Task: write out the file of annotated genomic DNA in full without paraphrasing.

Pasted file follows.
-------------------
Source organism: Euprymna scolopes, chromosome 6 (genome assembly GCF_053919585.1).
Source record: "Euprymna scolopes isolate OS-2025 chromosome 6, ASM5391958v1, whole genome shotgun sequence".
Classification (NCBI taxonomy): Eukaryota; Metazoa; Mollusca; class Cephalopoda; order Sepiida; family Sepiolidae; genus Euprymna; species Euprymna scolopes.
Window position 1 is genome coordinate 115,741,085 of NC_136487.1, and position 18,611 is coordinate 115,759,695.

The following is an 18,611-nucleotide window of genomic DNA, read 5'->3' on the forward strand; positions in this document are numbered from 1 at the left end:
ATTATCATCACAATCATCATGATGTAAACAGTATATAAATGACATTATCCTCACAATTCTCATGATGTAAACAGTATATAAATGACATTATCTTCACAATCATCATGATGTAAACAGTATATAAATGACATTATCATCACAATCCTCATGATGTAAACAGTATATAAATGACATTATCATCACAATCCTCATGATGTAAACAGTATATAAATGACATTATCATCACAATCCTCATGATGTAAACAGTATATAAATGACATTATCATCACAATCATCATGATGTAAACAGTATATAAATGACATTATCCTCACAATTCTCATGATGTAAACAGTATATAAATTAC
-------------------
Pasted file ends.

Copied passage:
Source organism: Euprymna scolopes, chromosome 6 (genome assembly GCF_053919585.1).
Source record: "Euprymna scolopes isolate OS-2025 chromosome 6, ASM5391958v1, whole genome shotgun sequence".
Classification (NCBI taxonomy): Eukaryota; Metazoa; Mollusca; class Cephalopoda; order Sepiida; family Sepiolidae; genus Euprymna; species Euprymna scolopes.
Window position 1 is genome coordinate 115,741,085 of NC_136487.1, and position 18,611 is coordinate 115,759,695.

The following is an 18,611-nucleotide window of genomic DNA, read 5'->3' on the forward strand; positions in this document are numbered from 1 at the left end:
ATTATCATCACAATCATCATGATGTAAACAGTATATAAATGACATTATCCTCACAATTCTCATGATGTAAACAGTATATAAATGACATTATCTTCACAATCATCATGATGTAAACAGTATATAAATGACATTATCATCACAATCCTCATGATGTAAACAGTATATAAATGACATTATCATCACAATCCTCATGATGTAAACAGTATATAAATGACATTATCATCACAATCCTCATGATGTAAACAGTATATAAATGACATTATCATCACAATCATCATGATGTAAACAGTATATAAATGACATTATCCTCACAATTCTCATGATGTAAACAGTATATAAATTAC